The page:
Donna said...

Well now.......Hi Brenda!!!! Ahhhhhhh....How 'bout those Cowboys!!! What???? Love You!!
My,My...Well...Hello there Sarah!
Passion is a great thing isn't it?
I just love passion...And you're right about Big churches...little churches and so on..I've always thought it wonderful what the larger congregations could get together and do for people in need...wonderful thing...yes it is..But...(you knew there would be one)lol It's always been beyond me why a church feels that mankind is doomed to the pits of Hell if he does'nt join in with the rest of the "saved" souls of a congregation. Even the people of the most backward of nations on this earth believe in a higher "Source","God"...I (ME) simply believe God hasn't told me to go next door and tell my neighbor that unless he repents all his sins, and believes in Jesus, he's going to Hell...period.
Oh yes, the one about, you can't talk to spirits...because that's of the "Occult", and you'll go to hell....Ahhhhhh...well....Jesus? Whom I Dearly love...last time I looked, is a spirit...Hmmmm...I was raised Catholic, and attended the Baptist, Pentacost, Luthern, Church of Christ, The Holy Cow, please give me your Money Church...Put simply, I've checked a lot of places, of worship, out.
Not much impressed. Know why? Love. Couldn't find it in Any of those places. Know where I found it? In Me. In my home, my children, grandchildren, friends, the stars above, the people whose hands I held while they lay dying and the newborn babies I full of life and love...and promise knowledge. That's what's getting me to heaven...know what? I'm already there. So Big churches are fine, little churches are fine...My Grandfather (Cherokee Nation) said to me once apon a time, "Little one! Do not look down when you pray, look within!"
Never understood what he meant until many years later. It was inside Me the whole time...funny that......
Sorry Brenda, for taking up so much space on your comment section...just wanted to say hello to Sarah......Night all......

Leeann said...

Amen, Brenda. I attend a small church although we visited a very large one for almost a year before deciding on the smaller one. The main reason is because we aren't comfortable in a "seeker friendly" church but more than that, we want to know each of the members personally when we lift them up in prayer.
Just my two cents.

Houston said...

Well, like Sarah said, yada, yada, yada, yada.

I think it's a reasonable question to ask Sarah how much the Big Honcho gets paid and what are his expenses? Notice I assumed it was a he. What are the administrative costs of the mega-church? What is the proportion of spending for salaries, facilities maintenance, and good deeds? Hello, Sarah? Not to pick on you, but you came over here and typed a two thousand word commentary talking about how good your church was. You tell me, Sarah, is less than a hundred words, how do you people handle money given to you? And by the way, how much money is given to you? Fair question.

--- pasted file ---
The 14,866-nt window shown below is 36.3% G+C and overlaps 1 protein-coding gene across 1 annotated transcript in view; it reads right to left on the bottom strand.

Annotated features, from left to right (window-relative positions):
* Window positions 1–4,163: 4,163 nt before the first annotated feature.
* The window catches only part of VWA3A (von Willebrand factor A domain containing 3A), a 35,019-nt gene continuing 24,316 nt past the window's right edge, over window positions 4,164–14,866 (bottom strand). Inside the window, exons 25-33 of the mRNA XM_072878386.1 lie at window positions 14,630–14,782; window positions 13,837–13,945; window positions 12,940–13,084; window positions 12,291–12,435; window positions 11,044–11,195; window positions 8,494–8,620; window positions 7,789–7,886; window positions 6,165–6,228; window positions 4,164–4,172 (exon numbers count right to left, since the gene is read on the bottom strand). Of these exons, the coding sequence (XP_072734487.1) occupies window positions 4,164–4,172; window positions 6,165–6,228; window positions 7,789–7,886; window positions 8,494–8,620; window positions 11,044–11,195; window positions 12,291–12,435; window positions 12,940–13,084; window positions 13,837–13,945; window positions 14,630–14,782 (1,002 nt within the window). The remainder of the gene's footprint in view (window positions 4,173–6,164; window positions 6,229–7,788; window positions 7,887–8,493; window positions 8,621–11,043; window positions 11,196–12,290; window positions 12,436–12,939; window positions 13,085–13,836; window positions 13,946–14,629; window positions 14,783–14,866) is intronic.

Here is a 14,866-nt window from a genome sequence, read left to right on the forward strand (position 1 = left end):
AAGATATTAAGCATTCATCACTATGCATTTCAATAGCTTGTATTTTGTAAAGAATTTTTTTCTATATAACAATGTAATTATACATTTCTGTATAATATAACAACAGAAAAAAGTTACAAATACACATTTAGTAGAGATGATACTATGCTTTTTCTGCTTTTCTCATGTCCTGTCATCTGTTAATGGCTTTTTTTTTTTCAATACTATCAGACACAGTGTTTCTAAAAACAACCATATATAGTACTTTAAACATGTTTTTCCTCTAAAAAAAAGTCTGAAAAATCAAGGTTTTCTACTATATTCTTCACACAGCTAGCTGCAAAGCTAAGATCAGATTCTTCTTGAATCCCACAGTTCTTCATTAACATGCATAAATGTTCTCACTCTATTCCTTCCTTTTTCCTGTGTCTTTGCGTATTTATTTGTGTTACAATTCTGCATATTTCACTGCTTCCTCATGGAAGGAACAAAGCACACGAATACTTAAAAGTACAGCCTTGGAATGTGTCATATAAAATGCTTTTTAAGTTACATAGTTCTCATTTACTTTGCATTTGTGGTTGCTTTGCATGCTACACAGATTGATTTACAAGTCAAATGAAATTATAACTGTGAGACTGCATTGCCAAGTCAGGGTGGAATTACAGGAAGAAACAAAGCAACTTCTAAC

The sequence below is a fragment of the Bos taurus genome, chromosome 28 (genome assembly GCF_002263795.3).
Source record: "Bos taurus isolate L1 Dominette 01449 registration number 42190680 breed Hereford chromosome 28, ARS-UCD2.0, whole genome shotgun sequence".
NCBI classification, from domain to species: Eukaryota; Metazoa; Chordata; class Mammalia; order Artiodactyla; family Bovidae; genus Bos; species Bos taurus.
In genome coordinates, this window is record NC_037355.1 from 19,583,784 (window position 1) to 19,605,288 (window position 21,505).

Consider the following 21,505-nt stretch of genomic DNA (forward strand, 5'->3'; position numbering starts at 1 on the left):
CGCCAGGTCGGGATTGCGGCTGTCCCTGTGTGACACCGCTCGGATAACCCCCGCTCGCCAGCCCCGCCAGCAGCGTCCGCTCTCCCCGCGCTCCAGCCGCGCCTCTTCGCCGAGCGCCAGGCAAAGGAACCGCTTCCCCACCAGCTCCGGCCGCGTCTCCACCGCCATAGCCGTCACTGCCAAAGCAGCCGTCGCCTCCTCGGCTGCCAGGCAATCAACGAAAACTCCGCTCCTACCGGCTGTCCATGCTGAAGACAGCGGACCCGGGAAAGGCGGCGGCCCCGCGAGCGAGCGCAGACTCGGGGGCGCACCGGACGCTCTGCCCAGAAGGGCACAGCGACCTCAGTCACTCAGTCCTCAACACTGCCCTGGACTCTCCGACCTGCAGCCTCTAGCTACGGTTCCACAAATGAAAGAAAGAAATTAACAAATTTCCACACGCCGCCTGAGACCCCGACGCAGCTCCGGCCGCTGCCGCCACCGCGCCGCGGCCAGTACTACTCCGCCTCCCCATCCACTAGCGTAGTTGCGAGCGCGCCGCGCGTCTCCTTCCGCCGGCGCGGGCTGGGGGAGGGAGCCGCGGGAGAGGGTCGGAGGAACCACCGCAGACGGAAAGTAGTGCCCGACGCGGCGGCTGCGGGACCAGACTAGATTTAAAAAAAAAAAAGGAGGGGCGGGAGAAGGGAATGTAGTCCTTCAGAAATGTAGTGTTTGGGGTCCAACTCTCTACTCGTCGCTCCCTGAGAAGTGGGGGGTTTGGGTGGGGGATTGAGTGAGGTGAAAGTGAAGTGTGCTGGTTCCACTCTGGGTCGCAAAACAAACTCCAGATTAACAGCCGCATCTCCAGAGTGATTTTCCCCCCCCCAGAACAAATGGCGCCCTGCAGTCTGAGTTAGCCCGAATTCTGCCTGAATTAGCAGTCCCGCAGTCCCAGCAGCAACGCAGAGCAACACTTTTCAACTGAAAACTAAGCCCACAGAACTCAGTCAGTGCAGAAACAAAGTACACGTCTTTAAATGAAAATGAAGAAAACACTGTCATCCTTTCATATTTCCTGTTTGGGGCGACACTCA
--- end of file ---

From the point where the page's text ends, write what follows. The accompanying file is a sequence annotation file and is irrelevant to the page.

Me? I never give money to anyone or anything that makes more money than I do. It's just a thing I got.

Hey, Brenda. Hope you're enjoying the holidays.

Sarah said...

Well, apparently I'm not welcome here, and no matter what I say you're going to find something wrong with it, but I'll try anyway. I apologize for writing such a long comment, but I just wanted all of you to know that Bellevue isn't as superficial and shallow as you seem to think it is. It's not a perfect church, and I certainly didn't intend to put down your churches or any small churches. I hope you didn't read it that way.

All I can say is that according to the Bible a Christian's first mission is to share the Gospel and then to do good works. Good works alone doesn't get you to Heaven. I'll quote Dr. Rogers and say that there's no one so good that he need not be saved and there's no one so bad that he cannot be saved. After all, in the end nothing else matters except that you know Christ as your Saviour. It doesn't matter what denomination you are (I hate them anyway) it's what the Bible says. Some churches (obviously) focus on the good works part more than evangelism. We care more about people coming to Christ than providing school supplies. If that sounds skewed, take it up with God. We could take that money and give it all to the poor, but we'd be doing it at another cost. I'm sorry if our fancy lights offend you. I guess the only way you'd be satisfied is if we just didn't do the production at all. Or maybe we could do it and just use flashlights instead. My point is that there are many ways to minister to people and entertainment is one of them. We do flashy stuff because that's what draws crowds. If you don't believe in entertainment as a ministry, then we might as well end the conversation here and now. Your church can pass out more blankets, and our church can reach more people through productions. See how the body of Christ works together? That's how it's supposed to be.